The Saddleridge Fire started Thursday night near the 210 Freeway in Sylmar. Fanned by infamous Santa Ana winds, flames and embers rampaged west into Porter Ranch and Granada Hills, destroying and damaging several buildings, including homes.

The Delgados went to a family member’s house to wait our the flames.

“We left in tears thinking that our house was burning,” Delgado said. “I didn’t see how they were going to be able to stop this fire.”

It turned out, the unyielding efforts of firefighters had saved the home. A neighbor called Delgado at about 1:30 a.m. Friday to confirm the house was still there.

“It was a huge team effort,” Delgado said. “It’s a miracle that our neighborhood is still here.

“It was just so terrifying. The fire was so fierce.”

Family members have returned home, but thousands of evacuated residents remain out of their house Saturday. Dying winds will likely help as firefighters continue battling flames north of Los Angeles.

Fire officials have not determined a cause of the fire.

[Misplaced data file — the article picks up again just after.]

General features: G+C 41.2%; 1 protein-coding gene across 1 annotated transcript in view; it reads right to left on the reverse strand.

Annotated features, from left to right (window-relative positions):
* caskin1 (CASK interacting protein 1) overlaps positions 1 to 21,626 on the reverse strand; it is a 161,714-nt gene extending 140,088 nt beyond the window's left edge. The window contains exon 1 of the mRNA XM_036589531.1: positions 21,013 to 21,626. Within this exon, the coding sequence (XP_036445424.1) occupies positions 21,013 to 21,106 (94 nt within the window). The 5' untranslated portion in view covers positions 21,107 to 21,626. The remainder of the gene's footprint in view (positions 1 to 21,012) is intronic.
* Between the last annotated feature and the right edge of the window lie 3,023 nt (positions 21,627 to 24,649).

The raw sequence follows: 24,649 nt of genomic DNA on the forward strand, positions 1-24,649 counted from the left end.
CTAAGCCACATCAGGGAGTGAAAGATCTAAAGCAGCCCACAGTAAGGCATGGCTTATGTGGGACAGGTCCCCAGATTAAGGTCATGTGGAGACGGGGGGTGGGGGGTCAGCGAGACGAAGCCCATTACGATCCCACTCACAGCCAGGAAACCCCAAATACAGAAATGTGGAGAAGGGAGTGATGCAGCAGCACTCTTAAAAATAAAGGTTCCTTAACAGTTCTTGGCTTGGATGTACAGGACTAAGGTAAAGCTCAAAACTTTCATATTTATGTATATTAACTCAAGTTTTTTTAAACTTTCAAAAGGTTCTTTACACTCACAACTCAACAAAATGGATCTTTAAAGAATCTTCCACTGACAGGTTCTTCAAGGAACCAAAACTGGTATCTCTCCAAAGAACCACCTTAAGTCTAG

NBC4’s Jonathan Lloyd contributed to this report.



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Fast-Moving Wildfire Forced Anxious Residents to Pack Up and Leave in a Hurry

Fast-Moving Wildfire Forced Anxious Residents to Pack Up and Leave in a Hurry

Like many residents in his Porter Ranch neighborhood, Gordon Wolf had a sleepless night as he waited to see whether a wind-whipped wildfire to the east would threaten his home north of Los Angeles.

His worst fears were confirmed when he smelled smoke. Then, the police cars showed up on his street. 

“It was the smell, and finally a police car came up the street,” Wolf said. “My wife pretty well prepared everything. She had everything packed in suitcases. Bless her heart.”

The Wolfs were among the tens of thousands of residents forced to evacuate overnight when the fast-moving Saddleridge Fire, fanned by powerful winds, spread west from Sylmar and into the Porter Ranch area. Widespread evacuations were ordered for those communities and Granada Hills as the fire continued to burn Friday, fanned by the region’s infamous Santa Ana winds.